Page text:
Why Investors Shouldn't Ignore the Steel Industry
by Marc Lichtenfeld, Senior Analyst, Investment U
Wednesday, June 22, 2011: Issue #1540
While most investors are focused on precious metals, I prefer to look for investment opportunities in markets less traveled.
Sure, precious metals are still wildly popular - or not popular enough - depending on who you ask. And they're always in the mainstream consciousness. Either the dollar is going to be worthless and gold and silver will be the only true stores of value, or precious metals are in a bubble and will correct to more reasonable levels. Again, it depends who you ask.
But there's another type of metal that I have my eye on. It's one that hasn't enjoyed the kind of run-up that gold and silver had recently.
Steel, and the companies that make the industrial metal, have been sinking like a piece of iron in a swimming pool. And this decline is likely to continue, here's why...
Steel Industry Faces Weakening Demand and Price Erosion
Last week, Steel Dynamics (Nasdaq: STLD) tanked after issuing an earnings warning. The company said second-quarter earnings per share would be $0.35 to $0.40 rather than the $0.57 Wall Street was expecting. The lower-than-expected guidance was due to a slump in orders in April and increasing costs.
- The International Monetary Fund recently cut its U.S. 2011 GDP estimate to 2.5 percent from 2.8 percent as more evidence of a slowdown emerges.
- Last month, 28 states lost construction jobs versus the 22 that added them.
Should the recovery falter, it'll be particularly painful for steel companies, as construction is a bellwether of economic activity, particularly new homes.
And the folks who are buying steel are losing their optimism. The Steel Market Update's Steel Buyer's Sentiment Index, while still positive, is at its lowest level of the year due to concerns about price erosion and weakening demand.
"Even those involved in segments of the steel industry which have been doing relatively well since the beginning of the year - such as automotive - were displaying signs of concern about lack of strength in the overall U.S. economy," said John Packard, Publisher of The Steel Market Update.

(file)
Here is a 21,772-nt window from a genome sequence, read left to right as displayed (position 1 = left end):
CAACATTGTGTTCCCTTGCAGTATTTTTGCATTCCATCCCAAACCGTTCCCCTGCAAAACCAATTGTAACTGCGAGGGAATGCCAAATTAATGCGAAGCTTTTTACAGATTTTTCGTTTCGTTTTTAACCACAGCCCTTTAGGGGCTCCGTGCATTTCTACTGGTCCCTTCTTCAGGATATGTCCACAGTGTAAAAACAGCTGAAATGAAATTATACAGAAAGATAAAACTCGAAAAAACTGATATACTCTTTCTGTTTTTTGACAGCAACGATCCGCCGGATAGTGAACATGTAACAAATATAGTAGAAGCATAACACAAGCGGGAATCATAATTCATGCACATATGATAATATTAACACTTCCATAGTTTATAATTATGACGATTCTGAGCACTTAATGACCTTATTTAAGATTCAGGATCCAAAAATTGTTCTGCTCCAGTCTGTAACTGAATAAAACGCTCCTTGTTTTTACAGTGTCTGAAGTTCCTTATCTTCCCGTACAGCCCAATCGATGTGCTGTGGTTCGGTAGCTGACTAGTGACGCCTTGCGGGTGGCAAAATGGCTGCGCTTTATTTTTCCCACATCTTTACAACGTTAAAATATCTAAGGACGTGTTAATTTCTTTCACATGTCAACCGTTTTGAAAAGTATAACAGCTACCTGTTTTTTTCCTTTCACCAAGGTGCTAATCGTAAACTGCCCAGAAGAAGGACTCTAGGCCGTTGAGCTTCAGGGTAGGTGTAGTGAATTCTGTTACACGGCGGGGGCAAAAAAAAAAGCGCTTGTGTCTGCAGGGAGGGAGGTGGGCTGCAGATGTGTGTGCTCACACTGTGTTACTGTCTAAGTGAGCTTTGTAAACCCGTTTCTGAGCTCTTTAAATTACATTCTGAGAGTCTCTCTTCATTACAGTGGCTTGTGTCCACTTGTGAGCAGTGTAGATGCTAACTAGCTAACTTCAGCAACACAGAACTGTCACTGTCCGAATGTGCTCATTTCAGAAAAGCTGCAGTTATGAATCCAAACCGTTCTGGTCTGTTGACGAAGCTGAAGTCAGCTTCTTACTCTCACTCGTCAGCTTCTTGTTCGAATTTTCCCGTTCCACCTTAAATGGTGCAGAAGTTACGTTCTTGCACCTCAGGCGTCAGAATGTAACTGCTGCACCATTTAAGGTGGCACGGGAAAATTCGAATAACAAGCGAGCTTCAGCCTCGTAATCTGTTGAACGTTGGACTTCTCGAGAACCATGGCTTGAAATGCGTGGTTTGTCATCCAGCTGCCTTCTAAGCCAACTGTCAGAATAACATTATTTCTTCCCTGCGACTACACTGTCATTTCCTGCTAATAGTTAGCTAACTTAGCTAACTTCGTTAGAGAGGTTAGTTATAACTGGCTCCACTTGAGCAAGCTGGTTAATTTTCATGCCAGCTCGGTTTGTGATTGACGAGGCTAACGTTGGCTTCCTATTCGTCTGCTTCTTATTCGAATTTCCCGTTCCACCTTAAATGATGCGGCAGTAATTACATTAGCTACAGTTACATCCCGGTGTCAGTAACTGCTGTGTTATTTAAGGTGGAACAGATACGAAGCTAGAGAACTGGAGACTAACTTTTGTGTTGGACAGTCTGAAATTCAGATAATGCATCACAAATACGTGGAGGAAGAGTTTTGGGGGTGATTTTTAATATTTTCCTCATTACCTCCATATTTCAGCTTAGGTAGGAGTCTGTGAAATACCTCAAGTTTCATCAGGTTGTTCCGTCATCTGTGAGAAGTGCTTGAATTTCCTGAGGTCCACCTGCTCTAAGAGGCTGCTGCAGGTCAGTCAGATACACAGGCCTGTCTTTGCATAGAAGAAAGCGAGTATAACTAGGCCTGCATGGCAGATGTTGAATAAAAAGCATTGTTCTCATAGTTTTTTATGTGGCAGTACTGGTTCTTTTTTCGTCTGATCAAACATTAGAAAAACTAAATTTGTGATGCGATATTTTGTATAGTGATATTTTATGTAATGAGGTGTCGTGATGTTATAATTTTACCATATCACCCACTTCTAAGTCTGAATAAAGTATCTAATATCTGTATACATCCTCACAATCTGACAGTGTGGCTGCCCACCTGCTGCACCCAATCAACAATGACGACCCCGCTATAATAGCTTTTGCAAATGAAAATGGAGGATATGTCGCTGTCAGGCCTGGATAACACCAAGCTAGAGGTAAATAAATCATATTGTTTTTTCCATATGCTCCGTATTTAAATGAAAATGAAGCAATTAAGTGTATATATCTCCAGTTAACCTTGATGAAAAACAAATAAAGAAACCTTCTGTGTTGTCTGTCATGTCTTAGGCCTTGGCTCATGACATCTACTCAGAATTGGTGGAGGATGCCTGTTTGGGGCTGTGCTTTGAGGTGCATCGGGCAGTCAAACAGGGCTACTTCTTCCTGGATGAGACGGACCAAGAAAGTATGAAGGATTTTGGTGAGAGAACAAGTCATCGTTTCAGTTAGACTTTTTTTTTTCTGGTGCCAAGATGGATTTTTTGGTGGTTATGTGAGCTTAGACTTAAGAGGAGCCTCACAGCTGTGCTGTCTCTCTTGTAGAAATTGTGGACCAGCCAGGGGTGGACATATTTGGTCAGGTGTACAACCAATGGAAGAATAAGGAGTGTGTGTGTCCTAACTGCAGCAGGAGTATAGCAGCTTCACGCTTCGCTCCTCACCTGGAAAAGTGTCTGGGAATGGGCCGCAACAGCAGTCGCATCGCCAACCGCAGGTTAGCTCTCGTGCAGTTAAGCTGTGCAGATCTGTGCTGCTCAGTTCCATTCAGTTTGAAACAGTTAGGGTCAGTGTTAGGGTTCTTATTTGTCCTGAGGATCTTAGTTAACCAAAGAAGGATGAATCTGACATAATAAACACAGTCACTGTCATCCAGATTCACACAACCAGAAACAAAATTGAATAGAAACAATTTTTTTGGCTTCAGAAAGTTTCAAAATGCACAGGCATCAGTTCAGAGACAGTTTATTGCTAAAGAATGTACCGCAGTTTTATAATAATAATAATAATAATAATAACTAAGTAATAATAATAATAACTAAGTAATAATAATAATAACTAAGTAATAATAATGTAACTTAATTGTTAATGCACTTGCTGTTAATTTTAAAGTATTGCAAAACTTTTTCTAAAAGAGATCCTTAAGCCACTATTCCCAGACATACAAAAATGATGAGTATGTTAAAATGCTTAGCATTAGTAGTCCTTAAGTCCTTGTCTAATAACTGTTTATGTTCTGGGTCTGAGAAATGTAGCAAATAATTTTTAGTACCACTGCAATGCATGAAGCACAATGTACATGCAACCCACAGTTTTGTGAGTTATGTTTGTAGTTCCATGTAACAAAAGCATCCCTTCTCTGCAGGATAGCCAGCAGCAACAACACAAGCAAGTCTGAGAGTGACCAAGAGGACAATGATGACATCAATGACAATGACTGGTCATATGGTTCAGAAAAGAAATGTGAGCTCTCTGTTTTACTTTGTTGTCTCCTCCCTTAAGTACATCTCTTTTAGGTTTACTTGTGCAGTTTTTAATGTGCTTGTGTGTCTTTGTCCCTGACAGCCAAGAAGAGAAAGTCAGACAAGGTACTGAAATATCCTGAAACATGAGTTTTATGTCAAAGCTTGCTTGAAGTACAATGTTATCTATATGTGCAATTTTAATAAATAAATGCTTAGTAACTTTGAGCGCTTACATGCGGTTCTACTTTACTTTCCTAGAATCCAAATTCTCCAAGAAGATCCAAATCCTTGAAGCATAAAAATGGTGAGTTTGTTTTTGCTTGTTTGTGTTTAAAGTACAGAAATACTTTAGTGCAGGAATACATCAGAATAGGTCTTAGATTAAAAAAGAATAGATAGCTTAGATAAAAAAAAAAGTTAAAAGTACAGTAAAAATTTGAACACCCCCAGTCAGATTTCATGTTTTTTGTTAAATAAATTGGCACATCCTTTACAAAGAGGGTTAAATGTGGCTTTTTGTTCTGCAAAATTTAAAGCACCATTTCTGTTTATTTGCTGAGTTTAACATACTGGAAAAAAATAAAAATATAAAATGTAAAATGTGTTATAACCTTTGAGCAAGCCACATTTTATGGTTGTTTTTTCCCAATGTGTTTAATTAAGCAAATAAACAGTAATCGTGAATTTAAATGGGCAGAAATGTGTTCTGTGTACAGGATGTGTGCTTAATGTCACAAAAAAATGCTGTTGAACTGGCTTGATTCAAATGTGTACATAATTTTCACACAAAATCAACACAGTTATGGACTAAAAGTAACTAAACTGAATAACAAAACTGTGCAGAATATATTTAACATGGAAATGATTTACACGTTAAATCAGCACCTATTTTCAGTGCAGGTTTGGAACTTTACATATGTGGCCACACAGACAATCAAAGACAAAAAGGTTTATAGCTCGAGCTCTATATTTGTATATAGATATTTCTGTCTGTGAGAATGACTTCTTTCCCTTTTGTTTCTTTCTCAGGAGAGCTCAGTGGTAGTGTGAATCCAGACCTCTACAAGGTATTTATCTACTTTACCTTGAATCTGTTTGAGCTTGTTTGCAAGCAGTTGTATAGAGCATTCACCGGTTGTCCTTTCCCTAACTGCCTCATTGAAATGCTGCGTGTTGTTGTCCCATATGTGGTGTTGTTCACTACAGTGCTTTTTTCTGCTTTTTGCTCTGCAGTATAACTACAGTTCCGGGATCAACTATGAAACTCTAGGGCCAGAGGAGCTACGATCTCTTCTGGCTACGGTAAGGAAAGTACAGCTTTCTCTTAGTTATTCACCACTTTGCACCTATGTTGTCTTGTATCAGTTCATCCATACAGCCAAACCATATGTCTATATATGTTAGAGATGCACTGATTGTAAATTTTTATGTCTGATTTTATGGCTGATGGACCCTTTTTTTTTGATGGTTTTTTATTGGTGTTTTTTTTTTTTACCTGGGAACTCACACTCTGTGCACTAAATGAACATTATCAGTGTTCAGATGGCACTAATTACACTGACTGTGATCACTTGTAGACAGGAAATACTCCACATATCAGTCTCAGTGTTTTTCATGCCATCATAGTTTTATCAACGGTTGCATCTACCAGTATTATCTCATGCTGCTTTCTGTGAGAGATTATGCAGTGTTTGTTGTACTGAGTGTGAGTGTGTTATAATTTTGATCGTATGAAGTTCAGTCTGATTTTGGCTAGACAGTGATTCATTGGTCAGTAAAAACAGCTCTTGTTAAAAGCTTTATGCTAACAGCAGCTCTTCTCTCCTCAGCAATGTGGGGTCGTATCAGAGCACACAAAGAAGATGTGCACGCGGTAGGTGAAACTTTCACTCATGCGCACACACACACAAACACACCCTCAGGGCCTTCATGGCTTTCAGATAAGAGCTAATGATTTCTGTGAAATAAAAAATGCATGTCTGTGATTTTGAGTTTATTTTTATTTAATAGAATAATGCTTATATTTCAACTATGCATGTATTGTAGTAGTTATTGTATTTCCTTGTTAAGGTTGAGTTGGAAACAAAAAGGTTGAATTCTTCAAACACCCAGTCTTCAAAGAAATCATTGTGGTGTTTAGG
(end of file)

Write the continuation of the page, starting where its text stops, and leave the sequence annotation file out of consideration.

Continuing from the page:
Responses from the survey included:
- "Still not fully recovered and manufacturing does not exist in a lot of markets to aid in any recovery."
- "Still no significant uptick in the backlog. Extended commitments are not happening."
Citigroup Expecting Steel Industry to Have Negative EVA
And Citigroup is not a big fan of the sector, expecting steel companies to have negative EVA (economic value added) in 2011 through 2013. EVA is a measure of profitability over cost of capital. Citi expects aluminum and uranium companies to also have negative EVA during that period.
The weakening of the entire steel sector is analogous to the following chart of Market Vectors Steel Index ETF (NYSE: SLX)...
Allegheny Technologies: A Vulnerable Steel Company
One steel company that I think looks particularly vulnerable is Allegheny Technologies (NYSE: ATI).
- The company trades at 53 times earnings, higher than the industry average of 41.
- Yet, at the same time, its return on equity is lower than its average peer.
- It generates a significant portion of its revenue from the aerospace and defense sectors, which up until now have been healthy. In fact, on Monday, companies announced more than $20-billion worth of airplane orders at the Paris Air Show.
However, those robust assumptions are baked into the share price. Allegheny's stock jumped yesterday on the news. Any slowdown in orders from those customers would have a profound effect on Allegheny's top and bottom lines.
And with the budget deficit a political football, I wouldn't be surprised to see some defense funds cut, particularly for things like new expensive planes.
When Allegheny popped yesterday on the news, it rose above a key resistance level. If it drops back below $60, it looks like a great shorting opportunity, or a spot for longs to cut their losses.
I think Allegheny has risk to $49, which would put it more in line with its peers on a price-to-earnings basis.
- For speculators, shorting steel companies looks like an interesting short- to intermediate-term opportunity.
- Those who want to get long should wait a few months to pick shares up on the cheap.